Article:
My review of the novel:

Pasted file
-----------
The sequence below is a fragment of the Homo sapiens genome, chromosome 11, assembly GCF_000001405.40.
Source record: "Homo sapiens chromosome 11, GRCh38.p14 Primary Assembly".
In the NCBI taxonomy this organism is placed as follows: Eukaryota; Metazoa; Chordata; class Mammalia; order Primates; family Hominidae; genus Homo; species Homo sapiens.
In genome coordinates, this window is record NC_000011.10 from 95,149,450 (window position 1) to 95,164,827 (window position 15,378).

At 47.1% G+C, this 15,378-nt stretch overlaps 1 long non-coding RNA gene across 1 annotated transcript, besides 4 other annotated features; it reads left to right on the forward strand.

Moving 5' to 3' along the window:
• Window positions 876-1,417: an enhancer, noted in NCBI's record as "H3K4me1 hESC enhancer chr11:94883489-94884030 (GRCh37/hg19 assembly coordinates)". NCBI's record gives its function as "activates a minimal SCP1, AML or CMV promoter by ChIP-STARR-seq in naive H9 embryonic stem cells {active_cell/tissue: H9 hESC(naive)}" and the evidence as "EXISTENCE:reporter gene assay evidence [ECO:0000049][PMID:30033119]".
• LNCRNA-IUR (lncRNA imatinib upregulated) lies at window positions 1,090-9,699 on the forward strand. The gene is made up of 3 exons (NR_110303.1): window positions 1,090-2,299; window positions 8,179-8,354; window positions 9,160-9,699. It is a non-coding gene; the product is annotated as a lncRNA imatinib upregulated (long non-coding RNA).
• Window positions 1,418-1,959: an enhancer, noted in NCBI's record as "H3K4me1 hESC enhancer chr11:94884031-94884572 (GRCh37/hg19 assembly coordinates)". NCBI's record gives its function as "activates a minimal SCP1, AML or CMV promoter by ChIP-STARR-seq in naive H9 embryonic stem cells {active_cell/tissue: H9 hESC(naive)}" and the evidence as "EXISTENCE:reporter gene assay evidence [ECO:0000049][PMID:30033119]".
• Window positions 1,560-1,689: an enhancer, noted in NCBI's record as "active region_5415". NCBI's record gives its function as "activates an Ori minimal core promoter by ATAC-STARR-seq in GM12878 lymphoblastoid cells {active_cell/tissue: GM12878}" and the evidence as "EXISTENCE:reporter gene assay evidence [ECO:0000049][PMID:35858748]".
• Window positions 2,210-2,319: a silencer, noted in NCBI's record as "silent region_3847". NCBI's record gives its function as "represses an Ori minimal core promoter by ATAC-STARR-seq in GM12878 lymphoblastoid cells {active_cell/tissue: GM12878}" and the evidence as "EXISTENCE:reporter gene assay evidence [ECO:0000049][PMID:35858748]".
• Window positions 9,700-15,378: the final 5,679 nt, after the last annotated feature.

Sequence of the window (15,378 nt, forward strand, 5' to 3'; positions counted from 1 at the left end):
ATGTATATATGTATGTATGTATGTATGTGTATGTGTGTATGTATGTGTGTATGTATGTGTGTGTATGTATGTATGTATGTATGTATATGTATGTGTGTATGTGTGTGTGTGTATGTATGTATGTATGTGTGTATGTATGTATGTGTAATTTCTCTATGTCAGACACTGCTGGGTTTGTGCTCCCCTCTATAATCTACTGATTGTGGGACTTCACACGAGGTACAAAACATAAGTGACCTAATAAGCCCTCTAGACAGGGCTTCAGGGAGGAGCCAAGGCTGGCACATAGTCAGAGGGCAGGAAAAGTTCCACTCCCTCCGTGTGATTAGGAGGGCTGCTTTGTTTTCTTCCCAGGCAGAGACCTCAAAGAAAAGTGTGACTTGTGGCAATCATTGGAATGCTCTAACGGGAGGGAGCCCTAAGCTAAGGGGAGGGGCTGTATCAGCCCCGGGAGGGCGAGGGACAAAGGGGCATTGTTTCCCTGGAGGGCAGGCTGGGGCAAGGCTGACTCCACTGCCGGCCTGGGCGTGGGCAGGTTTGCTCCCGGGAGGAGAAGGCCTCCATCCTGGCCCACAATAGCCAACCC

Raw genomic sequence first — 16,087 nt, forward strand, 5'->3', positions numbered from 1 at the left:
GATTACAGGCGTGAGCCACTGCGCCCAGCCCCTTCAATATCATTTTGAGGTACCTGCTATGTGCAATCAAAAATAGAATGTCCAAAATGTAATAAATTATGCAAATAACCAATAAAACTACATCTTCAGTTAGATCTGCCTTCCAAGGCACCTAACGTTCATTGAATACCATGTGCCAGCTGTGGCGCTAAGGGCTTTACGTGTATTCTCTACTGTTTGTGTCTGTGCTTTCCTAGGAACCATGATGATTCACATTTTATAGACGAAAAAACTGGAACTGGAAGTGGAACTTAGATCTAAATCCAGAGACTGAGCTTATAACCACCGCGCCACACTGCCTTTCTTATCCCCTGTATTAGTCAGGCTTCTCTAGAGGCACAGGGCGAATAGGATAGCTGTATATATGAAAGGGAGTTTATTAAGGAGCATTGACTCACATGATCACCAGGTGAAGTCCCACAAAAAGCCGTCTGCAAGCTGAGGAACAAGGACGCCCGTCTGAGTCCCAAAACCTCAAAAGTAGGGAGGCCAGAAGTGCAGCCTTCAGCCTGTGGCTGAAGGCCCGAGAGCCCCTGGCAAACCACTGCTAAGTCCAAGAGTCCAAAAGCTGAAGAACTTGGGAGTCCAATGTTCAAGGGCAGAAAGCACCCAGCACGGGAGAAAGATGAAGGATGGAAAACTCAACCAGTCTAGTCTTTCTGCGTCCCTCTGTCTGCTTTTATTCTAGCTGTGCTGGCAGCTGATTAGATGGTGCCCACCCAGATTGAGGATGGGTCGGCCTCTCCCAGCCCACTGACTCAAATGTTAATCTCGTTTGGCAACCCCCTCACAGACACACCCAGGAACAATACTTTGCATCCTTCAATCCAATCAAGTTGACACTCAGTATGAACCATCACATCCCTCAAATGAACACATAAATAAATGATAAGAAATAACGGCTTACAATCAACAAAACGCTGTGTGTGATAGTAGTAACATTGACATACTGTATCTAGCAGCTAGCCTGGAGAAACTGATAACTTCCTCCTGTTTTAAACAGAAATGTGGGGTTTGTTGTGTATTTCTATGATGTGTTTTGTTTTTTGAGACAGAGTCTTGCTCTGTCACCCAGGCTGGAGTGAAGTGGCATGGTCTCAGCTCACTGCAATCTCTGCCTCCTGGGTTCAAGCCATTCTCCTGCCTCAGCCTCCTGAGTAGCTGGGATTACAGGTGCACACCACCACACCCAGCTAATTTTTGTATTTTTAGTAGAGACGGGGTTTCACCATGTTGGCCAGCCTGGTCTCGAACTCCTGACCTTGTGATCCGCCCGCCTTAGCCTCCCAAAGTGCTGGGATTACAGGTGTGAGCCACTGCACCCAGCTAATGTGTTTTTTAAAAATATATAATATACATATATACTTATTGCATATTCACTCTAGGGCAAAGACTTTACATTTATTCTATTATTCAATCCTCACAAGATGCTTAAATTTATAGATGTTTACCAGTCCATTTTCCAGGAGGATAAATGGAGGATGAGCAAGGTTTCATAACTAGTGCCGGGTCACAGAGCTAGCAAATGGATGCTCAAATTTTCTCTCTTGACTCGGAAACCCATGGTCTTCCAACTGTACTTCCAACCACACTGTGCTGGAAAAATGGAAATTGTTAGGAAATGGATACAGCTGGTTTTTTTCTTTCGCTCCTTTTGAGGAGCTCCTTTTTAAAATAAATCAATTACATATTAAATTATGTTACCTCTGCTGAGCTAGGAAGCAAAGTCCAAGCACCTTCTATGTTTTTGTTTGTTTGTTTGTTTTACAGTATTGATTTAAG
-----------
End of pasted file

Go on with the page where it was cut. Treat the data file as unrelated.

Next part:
I really cannot do justice to this book with a short review. The work can be read as a relatively mainstream detective story set in the drug-culture of southern California in 1970. Pynchon has clearly read Raymond Chandler as the plot includes many references to Philip Marlowe and his most famous cases. If you are looking for a postmodern Chandler, then you might enjoy this book. However, many parts of it may seem really strange. Indeed, this book's main character encounters situations and people that are more overtly comical (if not ridiculous) than any situations and people Marlowe ever encountered. The book packs in so many odd characters, coincidental meetings, and contrived circumstances, in fact, that it can also be read as satire -- and Chandler and Marlowe could be viewed as targets. Many of Marlowe's encounters could be viewed as far-fetched and ridiculous if not portrayed in the way they were written by Chandler. PI Larry "Doc" Sportello's drug of choice is pot rather than alcohol, but he is a viable stand-in for Marlowe. Doc's adventures parallel Marlowe's and led me to think about how Marlowe would survive in Doc's world and vice-versa. The book seems to lament the end of the counterculture 1960s (Doc's world), though the "gumsandal" PI obviously has significant ties to the "straight" world. His girlfriend works in the prosecutor's office, he trades information with a prominent cop, and he earns a living working as a "hopeless stooge of the creditor class" (which he realizes in an epiphany near the book's end). Other targets of Pynchon's satire are more overtly identified: heavy-handed police officers and other elements of law enforcement, heroin, and the background political figures, Richard Nixon and Ronald Reagan.Here's an interesting video promoting the novel, apparently narrated by Thomas Pynchon in the voice of PI Doc:
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